In a health study of Taconite Workers in Iron Range, Minnesota, the number of citizens who died of mesothelioma is higher than they reported a year ago up from 63 to 82. Researchers found the additional nine cases by checking death records of former residents who moved out of state.
The University of Minnesota is responsible for the study, which started in 2008 and will wrap up as early as mid-2012. So far, results indicate that the rate at which residents have contracted mesothelioma is much higher than it should be.
Mesothelioma is a rare and fatal cancer, caused primarily by exposure to asbestos fibers, which often takes 30 years or more after exposure to show up.
Exactly how Iron Range residents have been exposed to asbestos is a mystery. Speculation includes one theory that workers handled asbestos in certain products then carried it home. Another theory is that processing taconite rock (a low-concentrate iron ore that has been mined and processed in Minnesota since the 1950s) releases asbestos fibers from within the rock into the air. The mystery is what provoked the $4.9 million health study, which was approved by state lawmakers in 2008.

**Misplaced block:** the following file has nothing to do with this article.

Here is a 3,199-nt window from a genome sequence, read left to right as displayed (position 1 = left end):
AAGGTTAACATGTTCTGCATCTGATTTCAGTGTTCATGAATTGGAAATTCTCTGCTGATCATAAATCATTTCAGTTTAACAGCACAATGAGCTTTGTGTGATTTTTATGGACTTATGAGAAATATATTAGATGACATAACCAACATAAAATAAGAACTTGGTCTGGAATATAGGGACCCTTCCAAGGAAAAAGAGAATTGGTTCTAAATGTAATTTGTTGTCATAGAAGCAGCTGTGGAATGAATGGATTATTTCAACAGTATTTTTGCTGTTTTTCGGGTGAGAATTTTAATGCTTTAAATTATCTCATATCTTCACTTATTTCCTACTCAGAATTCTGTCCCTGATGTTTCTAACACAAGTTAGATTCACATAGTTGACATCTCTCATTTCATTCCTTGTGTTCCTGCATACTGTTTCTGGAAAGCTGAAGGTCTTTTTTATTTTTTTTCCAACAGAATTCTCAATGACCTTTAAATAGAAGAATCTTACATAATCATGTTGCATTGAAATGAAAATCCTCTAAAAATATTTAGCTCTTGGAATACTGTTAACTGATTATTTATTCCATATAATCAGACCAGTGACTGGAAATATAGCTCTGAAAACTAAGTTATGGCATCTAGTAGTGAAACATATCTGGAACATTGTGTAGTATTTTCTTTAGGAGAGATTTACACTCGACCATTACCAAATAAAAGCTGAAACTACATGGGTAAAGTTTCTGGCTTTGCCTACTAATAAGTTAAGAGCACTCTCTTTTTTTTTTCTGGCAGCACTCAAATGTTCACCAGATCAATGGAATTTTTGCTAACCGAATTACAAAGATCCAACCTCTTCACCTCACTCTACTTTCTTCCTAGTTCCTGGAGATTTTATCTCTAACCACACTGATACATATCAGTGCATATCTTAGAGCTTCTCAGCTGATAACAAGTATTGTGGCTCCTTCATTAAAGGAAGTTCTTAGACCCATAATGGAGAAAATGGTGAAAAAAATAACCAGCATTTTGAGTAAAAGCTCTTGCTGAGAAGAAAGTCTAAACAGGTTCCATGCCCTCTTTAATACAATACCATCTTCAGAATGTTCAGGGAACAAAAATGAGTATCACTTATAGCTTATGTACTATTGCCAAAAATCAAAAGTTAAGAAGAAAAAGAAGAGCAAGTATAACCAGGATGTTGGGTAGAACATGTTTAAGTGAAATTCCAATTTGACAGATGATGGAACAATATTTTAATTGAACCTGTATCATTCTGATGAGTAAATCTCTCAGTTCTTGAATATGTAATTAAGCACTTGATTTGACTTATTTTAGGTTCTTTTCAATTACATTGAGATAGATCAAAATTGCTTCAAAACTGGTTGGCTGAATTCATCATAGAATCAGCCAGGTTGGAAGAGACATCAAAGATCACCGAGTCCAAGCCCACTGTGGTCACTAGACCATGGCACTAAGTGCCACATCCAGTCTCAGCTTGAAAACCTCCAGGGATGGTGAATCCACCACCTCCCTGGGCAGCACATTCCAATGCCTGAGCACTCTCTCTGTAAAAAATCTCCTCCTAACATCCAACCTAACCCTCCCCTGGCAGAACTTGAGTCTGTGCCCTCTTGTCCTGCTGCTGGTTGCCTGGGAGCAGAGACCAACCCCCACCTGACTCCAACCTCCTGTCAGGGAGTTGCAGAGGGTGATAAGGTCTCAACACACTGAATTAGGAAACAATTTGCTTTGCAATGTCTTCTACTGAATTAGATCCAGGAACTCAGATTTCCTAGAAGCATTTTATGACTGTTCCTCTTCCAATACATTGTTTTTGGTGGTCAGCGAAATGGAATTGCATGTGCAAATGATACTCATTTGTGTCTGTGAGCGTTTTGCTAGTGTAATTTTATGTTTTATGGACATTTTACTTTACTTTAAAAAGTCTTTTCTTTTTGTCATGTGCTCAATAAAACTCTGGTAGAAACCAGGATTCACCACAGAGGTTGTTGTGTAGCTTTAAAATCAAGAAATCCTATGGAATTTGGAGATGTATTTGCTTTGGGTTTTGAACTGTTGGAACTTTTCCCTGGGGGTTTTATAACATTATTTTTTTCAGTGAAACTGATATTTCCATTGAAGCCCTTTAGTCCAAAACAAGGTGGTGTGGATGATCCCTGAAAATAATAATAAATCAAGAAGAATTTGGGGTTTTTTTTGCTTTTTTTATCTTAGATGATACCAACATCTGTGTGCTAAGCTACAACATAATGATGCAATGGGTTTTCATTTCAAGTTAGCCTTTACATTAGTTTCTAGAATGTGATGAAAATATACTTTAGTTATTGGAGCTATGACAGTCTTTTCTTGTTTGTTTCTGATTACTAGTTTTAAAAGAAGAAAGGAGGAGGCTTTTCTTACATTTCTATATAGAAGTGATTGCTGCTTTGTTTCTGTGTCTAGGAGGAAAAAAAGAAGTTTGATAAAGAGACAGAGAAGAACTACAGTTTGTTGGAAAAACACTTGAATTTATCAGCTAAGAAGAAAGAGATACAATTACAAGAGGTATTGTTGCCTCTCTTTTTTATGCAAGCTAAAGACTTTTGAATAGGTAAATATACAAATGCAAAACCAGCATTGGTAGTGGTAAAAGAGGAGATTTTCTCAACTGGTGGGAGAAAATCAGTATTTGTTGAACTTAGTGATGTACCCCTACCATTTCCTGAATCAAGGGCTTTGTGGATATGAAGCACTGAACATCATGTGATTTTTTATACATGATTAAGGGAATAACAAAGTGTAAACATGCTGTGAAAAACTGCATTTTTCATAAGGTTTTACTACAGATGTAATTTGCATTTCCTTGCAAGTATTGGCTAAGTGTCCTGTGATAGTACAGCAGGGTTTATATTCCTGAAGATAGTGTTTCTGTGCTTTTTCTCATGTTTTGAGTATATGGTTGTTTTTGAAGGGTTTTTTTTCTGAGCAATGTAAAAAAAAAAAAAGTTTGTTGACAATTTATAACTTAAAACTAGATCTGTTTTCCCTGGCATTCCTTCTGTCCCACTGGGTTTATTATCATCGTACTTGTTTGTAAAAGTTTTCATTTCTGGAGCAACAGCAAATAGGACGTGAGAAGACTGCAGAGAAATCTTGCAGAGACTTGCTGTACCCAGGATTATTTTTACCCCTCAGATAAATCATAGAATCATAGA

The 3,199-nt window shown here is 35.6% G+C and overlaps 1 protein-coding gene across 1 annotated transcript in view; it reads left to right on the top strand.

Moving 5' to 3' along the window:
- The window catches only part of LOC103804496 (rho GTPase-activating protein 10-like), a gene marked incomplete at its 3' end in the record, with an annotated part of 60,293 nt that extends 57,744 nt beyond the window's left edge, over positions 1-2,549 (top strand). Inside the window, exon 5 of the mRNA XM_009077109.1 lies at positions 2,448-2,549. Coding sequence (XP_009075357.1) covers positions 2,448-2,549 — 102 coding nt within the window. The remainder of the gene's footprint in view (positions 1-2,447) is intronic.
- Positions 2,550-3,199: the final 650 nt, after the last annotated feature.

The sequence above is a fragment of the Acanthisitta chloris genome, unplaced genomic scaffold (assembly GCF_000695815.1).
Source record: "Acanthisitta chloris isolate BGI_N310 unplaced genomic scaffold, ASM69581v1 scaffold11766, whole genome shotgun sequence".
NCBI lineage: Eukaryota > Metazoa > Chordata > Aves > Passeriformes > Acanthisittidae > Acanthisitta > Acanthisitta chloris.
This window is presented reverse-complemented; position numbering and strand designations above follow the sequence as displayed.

Researchers have collected data on people who worked in mining as far back as the 1920s. So far, the study shows that out of about 46,000 taconite workers who ever worked in the industry, 1,681 developed some sort of lung cancer.
Currently, the results from more than 2,000 air samples taken over the last two years at Minnesotas six operating taconite plants show safe dust levels. Asbestos levels are extremely low, according to the study. Silica concentration was found to be higher than acceptable in some cases.